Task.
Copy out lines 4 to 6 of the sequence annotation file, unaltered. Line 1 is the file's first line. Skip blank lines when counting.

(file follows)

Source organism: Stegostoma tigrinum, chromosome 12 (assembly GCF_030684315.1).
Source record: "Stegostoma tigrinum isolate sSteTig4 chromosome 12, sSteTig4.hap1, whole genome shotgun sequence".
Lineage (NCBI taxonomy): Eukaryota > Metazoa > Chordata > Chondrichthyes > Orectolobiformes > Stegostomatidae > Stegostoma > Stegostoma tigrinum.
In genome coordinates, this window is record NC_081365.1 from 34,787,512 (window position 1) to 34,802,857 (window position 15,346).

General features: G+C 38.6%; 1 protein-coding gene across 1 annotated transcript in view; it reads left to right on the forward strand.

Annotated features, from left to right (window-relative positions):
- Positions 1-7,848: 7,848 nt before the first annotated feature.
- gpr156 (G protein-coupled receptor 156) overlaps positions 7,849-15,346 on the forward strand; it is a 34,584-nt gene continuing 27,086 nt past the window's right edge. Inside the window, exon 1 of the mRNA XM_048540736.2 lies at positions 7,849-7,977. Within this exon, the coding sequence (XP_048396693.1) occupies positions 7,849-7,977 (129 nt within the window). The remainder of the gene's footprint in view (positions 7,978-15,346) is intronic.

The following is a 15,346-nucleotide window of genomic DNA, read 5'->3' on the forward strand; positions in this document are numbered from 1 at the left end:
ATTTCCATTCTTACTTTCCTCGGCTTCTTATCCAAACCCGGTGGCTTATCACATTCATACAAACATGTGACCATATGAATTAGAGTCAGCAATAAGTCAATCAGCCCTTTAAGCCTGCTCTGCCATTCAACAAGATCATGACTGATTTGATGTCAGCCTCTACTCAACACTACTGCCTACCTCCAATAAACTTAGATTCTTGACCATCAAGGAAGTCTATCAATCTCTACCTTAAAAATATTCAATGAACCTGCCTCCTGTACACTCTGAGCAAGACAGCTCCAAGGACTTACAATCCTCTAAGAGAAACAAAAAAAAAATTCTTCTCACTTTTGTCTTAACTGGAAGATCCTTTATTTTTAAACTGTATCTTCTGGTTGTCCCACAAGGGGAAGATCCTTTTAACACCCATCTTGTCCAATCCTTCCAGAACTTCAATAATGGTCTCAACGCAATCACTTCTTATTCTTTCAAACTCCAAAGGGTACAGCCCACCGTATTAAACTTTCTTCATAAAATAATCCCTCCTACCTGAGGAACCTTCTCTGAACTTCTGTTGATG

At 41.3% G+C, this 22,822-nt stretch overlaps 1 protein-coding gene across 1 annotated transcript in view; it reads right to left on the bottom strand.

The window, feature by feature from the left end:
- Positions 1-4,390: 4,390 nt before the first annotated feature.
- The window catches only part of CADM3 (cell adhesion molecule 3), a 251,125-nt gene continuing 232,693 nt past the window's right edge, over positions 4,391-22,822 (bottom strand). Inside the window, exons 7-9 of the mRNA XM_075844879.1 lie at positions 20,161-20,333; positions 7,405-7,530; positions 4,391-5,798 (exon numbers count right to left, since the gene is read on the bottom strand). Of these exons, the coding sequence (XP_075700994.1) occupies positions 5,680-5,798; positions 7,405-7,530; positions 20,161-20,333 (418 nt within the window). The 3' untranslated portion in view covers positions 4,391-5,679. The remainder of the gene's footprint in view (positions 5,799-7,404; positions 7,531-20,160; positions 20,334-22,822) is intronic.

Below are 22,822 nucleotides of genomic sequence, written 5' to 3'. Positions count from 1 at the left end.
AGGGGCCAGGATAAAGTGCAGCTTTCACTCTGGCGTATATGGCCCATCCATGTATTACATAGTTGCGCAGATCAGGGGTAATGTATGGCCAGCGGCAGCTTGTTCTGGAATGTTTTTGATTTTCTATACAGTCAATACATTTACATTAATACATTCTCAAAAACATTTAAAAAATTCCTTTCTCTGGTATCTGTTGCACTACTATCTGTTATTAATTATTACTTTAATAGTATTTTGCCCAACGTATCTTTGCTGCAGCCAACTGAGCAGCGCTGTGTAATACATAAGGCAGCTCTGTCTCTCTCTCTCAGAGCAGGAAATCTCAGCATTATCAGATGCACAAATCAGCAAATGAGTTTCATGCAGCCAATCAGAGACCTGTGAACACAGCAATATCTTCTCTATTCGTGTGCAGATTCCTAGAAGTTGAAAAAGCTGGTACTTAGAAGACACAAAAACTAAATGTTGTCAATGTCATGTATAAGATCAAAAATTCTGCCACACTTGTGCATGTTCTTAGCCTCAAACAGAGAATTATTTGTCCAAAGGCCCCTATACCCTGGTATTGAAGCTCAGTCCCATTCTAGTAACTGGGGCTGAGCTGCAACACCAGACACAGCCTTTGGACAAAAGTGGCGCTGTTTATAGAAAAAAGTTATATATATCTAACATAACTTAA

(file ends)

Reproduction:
In genome coordinates, this window is record NC_081365.1 from 34,787,512 (window position 1) to 34,802,857 (window position 15,346).

General features: G+C 38.6%; 1 protein-coding gene across 1 annotated transcript in view; it reads left to right on the forward strand.

Annotated features, from left to right (window-relative positions):